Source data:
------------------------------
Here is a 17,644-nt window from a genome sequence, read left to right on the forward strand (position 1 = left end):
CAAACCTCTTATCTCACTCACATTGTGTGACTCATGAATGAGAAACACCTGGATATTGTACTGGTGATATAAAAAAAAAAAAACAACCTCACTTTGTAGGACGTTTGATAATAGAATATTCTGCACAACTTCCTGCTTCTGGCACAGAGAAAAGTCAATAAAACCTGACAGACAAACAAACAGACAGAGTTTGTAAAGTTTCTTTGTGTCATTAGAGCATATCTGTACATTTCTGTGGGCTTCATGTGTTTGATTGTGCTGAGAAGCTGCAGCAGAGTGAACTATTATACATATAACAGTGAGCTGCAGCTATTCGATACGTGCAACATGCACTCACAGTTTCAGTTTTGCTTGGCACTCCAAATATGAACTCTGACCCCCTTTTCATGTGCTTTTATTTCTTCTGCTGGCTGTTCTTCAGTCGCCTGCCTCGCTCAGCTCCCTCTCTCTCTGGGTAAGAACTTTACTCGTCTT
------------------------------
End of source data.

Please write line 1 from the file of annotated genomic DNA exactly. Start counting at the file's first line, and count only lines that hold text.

Here is a 17,644-nt window from a genome sequence, read left to right on the forward strand (position 1 = left end):